Wednesday, April 26, 2017

Poetry For Kids: Walt Whitman - a bookwrap

According to Wikipedia:

Walter "Walt" Whitman was an American poet, essayist, and journalist. A humanist, he was a part of the transition between transcendentalism and realism, incorporating both views in his works. Wikipedia


~ Poetry for Kids ~
Walt Whitman
Ages: 9-12
Grade Level: 3-8

Unwrapping some illustrations for you...
Kate Evans is the illustrator

About the book...

This beautiful book of poems is a perfect introduction to the famous American poet Walt Whitman.  There are 35 carefully chosen poems for kids to enjoy.  The poems are presented and explained by New York University professor Karen Karbiener, PhD, a Whitman expert.  

Each poem features commentary on its content, definitions of perhaps unfamiliar words to a child, and an enlightening forward that gives educational background on the poet himself and how the book is designed.  The illustrations make the words come alive contributing a visual form of poetry themselves.  

The collection features a variety of poems that are kid-friendly and describe life as Walt Whitman saw it.  I love at the end of the book a section entitled "What Walt Was Thinking". 

Here is a taste of one of his poems...

A Woman Waits For Me (excerpt)  

They are not one jot less than I am,
They are tanned in the face by shining suns and blowing winds,
Their flesh has the old divine suppleness and strength,
They know how to swim, row, ride, wrestle, shoot, run, strike, retreat, advance, resist, defend themselves,
They are ultimate in their own right -- they are calm, clear, well-possess'd of themselves

Jot: bit (Walt is thinking of tiny drips from his pen)
Suppleness: flexibility

At the back of the book from: What Walt was Thinking

A Woman Waits for Me (1860): 

Women's rights and abolitionism were two revolutionary movements that developed simultaneously in the mid-nineteenth century.  In his journalism, Walk had long defended women's rights for fair salaries and equal treatment.  This poem celebrates their strength of character as well as their physical bodies.  His ideas were considered so progressive that this pen was banned from publication in 1882.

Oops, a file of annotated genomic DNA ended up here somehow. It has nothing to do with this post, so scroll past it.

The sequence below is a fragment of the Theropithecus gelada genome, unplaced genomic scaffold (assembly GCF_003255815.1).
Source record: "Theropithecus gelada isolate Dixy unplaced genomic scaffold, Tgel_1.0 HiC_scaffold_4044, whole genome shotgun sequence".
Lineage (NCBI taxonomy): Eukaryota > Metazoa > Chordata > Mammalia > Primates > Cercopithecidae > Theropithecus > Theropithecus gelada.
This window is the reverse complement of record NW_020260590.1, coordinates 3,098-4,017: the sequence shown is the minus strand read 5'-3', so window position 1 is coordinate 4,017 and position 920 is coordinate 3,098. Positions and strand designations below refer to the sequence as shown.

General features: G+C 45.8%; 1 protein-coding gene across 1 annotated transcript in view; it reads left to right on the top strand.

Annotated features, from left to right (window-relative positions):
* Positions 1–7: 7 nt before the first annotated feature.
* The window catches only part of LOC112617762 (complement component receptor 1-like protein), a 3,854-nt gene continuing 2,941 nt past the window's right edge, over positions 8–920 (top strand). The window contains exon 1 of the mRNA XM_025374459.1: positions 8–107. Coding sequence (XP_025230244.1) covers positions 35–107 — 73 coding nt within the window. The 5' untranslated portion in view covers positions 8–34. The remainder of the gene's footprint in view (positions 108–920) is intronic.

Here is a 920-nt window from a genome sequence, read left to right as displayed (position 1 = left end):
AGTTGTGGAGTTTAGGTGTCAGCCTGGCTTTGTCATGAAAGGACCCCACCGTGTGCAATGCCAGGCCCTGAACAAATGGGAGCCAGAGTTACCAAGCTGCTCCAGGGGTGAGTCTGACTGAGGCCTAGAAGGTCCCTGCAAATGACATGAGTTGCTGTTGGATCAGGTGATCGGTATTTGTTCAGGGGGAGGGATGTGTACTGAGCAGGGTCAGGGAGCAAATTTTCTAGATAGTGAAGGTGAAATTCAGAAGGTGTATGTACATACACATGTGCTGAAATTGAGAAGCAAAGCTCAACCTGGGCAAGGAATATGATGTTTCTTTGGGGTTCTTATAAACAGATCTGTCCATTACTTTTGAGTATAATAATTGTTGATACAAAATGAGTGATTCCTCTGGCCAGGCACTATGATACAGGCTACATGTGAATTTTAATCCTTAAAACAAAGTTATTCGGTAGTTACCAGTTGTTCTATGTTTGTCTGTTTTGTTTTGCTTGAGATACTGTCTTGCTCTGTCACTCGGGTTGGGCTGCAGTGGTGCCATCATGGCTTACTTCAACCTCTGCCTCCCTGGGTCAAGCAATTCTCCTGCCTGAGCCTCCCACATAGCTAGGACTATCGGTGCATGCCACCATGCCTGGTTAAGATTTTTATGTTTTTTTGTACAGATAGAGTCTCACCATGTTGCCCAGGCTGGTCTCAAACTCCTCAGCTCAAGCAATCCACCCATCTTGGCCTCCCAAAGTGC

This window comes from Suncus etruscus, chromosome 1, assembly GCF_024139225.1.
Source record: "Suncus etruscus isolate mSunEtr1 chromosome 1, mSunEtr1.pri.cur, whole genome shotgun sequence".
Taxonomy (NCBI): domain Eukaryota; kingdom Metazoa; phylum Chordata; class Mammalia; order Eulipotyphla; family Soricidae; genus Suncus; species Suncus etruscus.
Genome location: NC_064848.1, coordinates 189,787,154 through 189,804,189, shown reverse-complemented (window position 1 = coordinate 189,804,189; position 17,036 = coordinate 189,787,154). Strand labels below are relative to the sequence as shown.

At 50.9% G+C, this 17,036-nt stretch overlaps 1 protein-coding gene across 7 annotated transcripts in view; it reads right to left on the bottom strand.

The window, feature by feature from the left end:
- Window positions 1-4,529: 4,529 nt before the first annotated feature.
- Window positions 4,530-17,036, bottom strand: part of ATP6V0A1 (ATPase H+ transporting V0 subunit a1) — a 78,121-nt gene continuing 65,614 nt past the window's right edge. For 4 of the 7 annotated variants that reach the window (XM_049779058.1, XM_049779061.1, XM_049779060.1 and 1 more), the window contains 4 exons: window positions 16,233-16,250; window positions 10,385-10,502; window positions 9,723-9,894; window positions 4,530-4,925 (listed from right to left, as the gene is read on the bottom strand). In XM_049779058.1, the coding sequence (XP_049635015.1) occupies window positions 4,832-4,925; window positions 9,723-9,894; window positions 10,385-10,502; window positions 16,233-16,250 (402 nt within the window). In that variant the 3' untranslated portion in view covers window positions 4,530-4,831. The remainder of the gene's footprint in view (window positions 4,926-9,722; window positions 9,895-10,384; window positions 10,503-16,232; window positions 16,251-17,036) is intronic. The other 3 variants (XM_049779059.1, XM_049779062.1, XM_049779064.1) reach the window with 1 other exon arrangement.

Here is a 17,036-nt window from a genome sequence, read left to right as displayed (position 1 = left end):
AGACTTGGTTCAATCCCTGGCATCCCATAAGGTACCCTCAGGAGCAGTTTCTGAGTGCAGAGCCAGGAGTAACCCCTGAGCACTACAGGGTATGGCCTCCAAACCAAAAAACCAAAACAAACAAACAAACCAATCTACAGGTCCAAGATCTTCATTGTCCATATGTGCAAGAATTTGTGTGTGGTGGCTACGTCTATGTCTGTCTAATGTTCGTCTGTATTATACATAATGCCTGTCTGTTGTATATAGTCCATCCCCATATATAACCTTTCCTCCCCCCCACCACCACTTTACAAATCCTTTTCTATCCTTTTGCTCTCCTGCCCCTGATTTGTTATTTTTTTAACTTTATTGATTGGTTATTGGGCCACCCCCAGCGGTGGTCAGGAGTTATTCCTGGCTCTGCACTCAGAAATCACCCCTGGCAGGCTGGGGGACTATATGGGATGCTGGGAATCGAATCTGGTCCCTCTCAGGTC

I highly recommend this book (and this series).  It would be a beautiful collection to own and what better month to start than April when we celebrate National Poetry Month.  

Storywraps rating.... 5+ HUGS!!!!!


More about Walt Whitman...

I effuse my flesh in eddies, and drift it in lacy jags.
I bequeath myself to the dirt to grow from the grass I love,
If you want me again look for me under your boot-soles.
You will hardly know who I am or what I mean,
But I shall be good health to you nevertheless,
And filter and fibre your blood.

– Walt Whitman
Leaves of Grass

Walt Whitman was one of the most influential poets of the 19th century. Completely self-educated, Whitman read the works of Homer, Shakespeare and Dante as a child. At age 16 he became a school teacher and founded a newspaper at the age of 19. In 1840, Whitman had his first novel published and several short stories. In 1855, Whitman published Leaves of Grass – the work for which he is certainly best known. The collection of poems in Leaves of Grass are celebrations of the harmony between the human body, spirit, and senses, in combination with the natural world. “Song of Myself”, “I sing the Body Electric”, and “Out of the Cradle Endlessly Rocking” are among the most highly regarded of the poems in Leaves of Grass. Walt Whitman had great admiration for Abraham Lincoln and dedicated the poem made famous in the movie Dead Poets Society, “Oh Captain, My Captain”, to the fallen president in Leaves of Grass. Today, Whitman remains inspirational to modern day poets not just in America, but in Latin America and France as well. 

About the author/illustrator

  Karen Karbiener is a Whitman scholar at New York University. She has published widely on Whitman's life and work, and edited Leaves of Grass: First and Death-bed Editions for Barnes & Noble Classics. She is a recognized public scholar and has been featured in radio, television, and online programs, authored two audio books on Whitman's cultural legacy, and hosts New York City's annual "Song of Myself" Marathon. She lives in New York City.

  Freelance illustrator and fine artist Kate Evans has worked for many high-profile clients, including Random House, HarperCollins, V and A Magazine,The Guardian, and National Geographic. Her illustrations have been published in many countries around the world.Combining delicate line drawings with watercolor washes, Kate produces images that reflect the richness of their subject matter. Her illustrations suggest subtle emotional states and have been frequently used by publishers to capture the complexity of particular places and situations.

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